Posted by: John Munro | November 1, 2014

N & Lab. Forest Service History – Some Personal Experiences

Garfield (Gar) Collins Interview – notes July 7/2014 (re write)

   100_1967 Gar 2014

Gar was born at Seldom, Fogo Island on September, 23, 1930,  and went to school there. He started work with the Government Fire Patrol in April, 1958 at Lewisporte. Jack Carpenter was his boss. Roy Forward was also in the office and also Albert Fudge, Jack Freake, and Roy Mclean. Ed Cochrane was the Regional Director for the Central Newfoundland Region. Bert Brinson was in the Loon Bay Fire Tower.

Gar retired from the Forest Service in April, 1988.

After their first summer on the Fire Patrol, Gar and Wes Freake were retained on staff at Lewisport for general forestry field work for the rest of the year in the Notre Dame District. This would mainly involve checking ongoing woodlands harvesting operations on Crown Lands, as well as other field duties. For example, Gar would sometimes work as a cook on forest survey parties.

The Forest Service also had a patrol boat, The Umbretta based in Lewisport, which later was based at Baie D’espoir. It was used for accessing areas that could not be reached by road. Ralph Brown used to operate it and Sam Greening also had his ticket. As the road network expanded after Confederation in 1949, the need for such boats declined.

The Umbretta served her last days at Baie D’espoir in the 1960’s.

On one such occasion in the 1960’s, Gar had been working as a cook for a forest Survey party at Battle Pond in Central Newfoundland during the winter. The crew included Al Brennan, Joe Lowe and Hollis Oates. they were there for 10 days in February, 1962. Austin Garrett flew them in from Gander in a Beaver in two trips.

THey set up two tents. Al and Gar slept in the cook tent and Hollis and Joe LOwe slept in the other one. There was about 4 feet of snow under the tents. One afternoon it starte to snow and the crew had not returned gor supper. Gar was worried and walked some distance out from the camp, and set a lantern up high in a tree. He looked around and thought he saw a light in the distance, through the snow. He walked towards it and found the crew around a big fire, getting ready to spend the night there, because they were not sure of the direction back to camp. As it turned out they weren’t that far from camp and they all got home for the supper of fish and brewis that Gar had prepared.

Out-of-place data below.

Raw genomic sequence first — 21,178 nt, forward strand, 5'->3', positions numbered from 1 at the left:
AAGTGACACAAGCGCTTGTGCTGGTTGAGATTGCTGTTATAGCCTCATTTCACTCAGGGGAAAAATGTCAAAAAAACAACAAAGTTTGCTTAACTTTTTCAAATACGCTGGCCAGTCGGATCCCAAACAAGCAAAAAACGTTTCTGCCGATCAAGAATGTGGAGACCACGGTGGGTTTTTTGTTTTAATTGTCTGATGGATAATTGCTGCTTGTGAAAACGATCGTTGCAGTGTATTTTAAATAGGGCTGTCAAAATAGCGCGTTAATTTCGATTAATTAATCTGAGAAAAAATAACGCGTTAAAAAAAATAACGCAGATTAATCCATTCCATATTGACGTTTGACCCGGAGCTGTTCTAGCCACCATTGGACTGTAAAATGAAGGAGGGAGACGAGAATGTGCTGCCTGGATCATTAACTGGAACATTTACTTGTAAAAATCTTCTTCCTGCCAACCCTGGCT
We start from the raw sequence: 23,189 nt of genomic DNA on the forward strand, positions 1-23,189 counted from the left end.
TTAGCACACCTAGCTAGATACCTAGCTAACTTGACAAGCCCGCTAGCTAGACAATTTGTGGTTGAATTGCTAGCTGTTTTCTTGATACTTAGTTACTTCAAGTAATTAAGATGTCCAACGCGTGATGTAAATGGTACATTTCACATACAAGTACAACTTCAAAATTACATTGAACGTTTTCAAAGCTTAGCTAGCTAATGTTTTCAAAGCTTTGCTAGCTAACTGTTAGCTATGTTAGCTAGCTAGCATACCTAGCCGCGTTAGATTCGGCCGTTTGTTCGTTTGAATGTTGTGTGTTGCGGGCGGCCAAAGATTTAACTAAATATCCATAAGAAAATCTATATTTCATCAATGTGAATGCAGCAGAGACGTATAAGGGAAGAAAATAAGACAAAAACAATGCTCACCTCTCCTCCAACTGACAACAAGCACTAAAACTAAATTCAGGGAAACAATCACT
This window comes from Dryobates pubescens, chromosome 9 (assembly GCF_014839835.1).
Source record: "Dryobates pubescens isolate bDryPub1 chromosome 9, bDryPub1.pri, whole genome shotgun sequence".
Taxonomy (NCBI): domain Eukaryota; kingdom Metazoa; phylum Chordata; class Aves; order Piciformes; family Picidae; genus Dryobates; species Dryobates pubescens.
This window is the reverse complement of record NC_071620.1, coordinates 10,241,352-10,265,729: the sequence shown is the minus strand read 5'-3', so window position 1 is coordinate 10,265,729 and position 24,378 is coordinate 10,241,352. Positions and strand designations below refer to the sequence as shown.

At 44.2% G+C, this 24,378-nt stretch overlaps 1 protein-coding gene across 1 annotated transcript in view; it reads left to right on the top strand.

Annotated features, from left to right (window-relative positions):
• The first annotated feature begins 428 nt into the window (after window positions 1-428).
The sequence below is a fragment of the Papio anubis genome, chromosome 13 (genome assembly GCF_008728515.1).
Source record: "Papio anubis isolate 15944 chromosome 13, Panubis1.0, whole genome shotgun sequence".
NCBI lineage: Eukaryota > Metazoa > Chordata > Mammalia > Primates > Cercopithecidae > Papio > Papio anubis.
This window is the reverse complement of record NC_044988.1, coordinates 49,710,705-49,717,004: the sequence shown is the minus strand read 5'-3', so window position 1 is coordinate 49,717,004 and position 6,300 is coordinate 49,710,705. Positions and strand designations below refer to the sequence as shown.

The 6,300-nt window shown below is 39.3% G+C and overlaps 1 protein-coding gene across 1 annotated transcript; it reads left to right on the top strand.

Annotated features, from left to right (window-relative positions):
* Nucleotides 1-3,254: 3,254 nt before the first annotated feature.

After the survey party had finished their work at Battle Pond and were to move into an AND Company logging camp near Victoria Lake. Austin Garrett was moving them in an S 55 Helicopter and had dropped Gar at the new camp and returned to the Battle Pond camp.

Gar was in the logging camp and getting ready to cook supper for the others when they arrived. However the water pipes in the camp were not connected and he needed water, so he walked to a nearby pond where a brook ran in, with a bucket. He crossed over the snow by the brook and then fell through the ice into the water, sinking up to his chest. He tried to climb out but when he couldn’t. He was getting very cold and couldn’t get out.

Then he heard the helicopter coming and it was Austin on his way to Gander from the Battle Pond camp. Luckily his route took him over the AND camp and he saw Gar’s tracks leading to the pond and Gar in the water. Austin landed the helicopter and got a piece of rope, that he threw to Gar, but he was too weak to hold on to it, so Austin couldn’t get him out that way. Then Austin put a loop on one end of the rope and Gar put his arm into it. With Austin pulling, Gar was finally able to get out.